Sustenance aside, Provence markets are also awash with linens, clothing, antiques, and fragrant rows of Marseille soap.

• Avignon

Avignon is a city with a village feel. The cultural hub of Provence, it’s the go-to place for art lovers and history buffs alike. Pair its cultural cred with leafy parks, river walks, and city squares overflowing with café terraces and you’ve got an utterly charming spot for a city break.

As you may have guessed, the best things to do in Avignon are largely centred around the city’s rich heritage.

A city in name, the inner heart of Avignon feels more like a lively village in reality. Behind the beautifully preserved ramparts lay streets bursting with history, alive with the sound of music, and adorned with art. It’s a city that will seduce you and have you yearning to return.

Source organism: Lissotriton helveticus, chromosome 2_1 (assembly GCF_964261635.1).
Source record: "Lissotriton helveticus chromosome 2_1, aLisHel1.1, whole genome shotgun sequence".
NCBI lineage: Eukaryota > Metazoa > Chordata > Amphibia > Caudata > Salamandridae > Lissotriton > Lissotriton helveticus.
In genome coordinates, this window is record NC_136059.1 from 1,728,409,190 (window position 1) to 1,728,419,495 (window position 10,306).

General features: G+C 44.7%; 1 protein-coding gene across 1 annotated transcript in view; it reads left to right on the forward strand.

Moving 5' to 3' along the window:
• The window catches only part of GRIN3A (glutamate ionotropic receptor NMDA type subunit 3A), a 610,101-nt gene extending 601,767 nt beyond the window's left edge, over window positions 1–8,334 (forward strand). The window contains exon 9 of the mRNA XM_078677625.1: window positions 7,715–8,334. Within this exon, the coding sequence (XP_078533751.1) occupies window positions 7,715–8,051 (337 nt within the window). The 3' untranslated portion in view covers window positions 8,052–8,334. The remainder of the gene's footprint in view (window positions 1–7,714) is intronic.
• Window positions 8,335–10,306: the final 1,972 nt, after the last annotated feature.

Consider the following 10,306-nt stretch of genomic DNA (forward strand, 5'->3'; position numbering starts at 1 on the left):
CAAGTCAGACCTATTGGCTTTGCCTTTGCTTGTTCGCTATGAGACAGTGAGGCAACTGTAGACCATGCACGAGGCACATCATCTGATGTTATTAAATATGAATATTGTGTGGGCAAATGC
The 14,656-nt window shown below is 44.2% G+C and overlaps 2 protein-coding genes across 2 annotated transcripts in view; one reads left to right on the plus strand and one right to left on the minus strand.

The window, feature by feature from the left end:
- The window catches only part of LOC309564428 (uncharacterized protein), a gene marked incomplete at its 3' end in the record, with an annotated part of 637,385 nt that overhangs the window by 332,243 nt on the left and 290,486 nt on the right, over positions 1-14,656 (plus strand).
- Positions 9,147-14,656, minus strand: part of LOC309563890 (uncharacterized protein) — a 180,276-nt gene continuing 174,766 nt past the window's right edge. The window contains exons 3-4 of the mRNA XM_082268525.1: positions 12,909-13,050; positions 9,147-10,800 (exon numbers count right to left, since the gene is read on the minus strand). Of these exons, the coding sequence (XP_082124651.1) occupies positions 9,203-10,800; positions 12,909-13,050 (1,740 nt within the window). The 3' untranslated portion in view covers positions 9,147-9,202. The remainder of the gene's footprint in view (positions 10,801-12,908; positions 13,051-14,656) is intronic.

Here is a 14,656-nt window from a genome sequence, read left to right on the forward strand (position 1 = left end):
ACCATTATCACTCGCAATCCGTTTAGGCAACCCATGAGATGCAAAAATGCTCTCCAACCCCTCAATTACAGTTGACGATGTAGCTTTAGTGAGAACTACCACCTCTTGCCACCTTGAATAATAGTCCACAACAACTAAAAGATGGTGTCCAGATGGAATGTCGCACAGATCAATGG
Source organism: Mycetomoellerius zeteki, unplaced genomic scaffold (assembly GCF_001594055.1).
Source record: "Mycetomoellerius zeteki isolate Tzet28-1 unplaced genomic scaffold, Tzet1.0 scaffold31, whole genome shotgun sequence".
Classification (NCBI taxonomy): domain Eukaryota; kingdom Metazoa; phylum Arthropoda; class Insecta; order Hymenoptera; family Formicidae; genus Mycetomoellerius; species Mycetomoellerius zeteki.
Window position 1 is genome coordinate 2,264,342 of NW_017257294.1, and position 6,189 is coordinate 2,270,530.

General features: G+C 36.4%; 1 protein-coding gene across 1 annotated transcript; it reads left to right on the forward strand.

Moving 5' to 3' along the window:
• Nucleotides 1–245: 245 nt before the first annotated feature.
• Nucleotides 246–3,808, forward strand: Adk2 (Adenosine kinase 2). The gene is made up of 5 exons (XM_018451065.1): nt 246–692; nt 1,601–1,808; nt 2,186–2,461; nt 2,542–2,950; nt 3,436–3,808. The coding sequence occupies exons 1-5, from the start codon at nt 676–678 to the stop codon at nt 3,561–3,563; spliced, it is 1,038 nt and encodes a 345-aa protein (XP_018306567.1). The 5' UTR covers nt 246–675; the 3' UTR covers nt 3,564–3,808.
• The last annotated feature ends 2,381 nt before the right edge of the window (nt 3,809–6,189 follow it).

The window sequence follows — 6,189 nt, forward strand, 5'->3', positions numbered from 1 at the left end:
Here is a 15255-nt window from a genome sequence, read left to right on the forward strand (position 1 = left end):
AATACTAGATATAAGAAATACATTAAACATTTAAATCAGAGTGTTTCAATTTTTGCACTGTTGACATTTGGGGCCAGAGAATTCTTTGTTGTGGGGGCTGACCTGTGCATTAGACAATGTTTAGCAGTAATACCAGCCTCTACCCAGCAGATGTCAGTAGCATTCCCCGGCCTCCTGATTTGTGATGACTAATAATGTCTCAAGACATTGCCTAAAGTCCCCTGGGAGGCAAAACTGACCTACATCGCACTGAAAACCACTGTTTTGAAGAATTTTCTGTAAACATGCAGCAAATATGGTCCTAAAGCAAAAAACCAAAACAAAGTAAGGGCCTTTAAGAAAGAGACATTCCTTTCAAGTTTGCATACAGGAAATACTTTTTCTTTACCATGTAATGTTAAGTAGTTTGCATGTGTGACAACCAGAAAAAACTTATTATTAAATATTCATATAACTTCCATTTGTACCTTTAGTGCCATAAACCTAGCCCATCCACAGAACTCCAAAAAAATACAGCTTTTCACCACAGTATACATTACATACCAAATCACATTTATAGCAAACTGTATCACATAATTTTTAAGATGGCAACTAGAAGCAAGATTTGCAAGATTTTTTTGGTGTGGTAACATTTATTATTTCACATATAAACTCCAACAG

Known as the gateway of Provence, Avignon is a popular base for exploring the wider region. It’s often chosen as a convenient place to stay, but once visited, it wins people over and becomes a firm favourite in its own right.

What I liked the most about this city are the hotels hidden among the trees, such as the Baumaniere Les Bains, hotel where we had the opportunity to meet Glenn Viel, the 3-star Michelin elected youngest chef of the year in France, and of course let him delight our national product Iberian Ham Torrencinas.

• Marseille

Marseille is a melting pot of cultures and this plays out in the city’s diverse architecture. It’s a city that will keep you on your toes while seducing you with its raw and sometimes rugged appeal.

Often touted as the new Barcelona. But while it shares the same glistening Mediterranean shores, Marseille attractions, in general, are far less touristy and much more affordable.

Marseille has a rich sense of itself – this is, after all, where the La Marseillaise, the French national anthem comes from – and sitting at the border of southern French and North African culture, it offers edgy art, sumptuous history and delicious food.

The beaches in France’s second city are just as beautiful as any on the French Riviera. Yet, they’re more reflective of Marseille’s multicultural nature and much more inclusive than those of Cannes or St Tropez.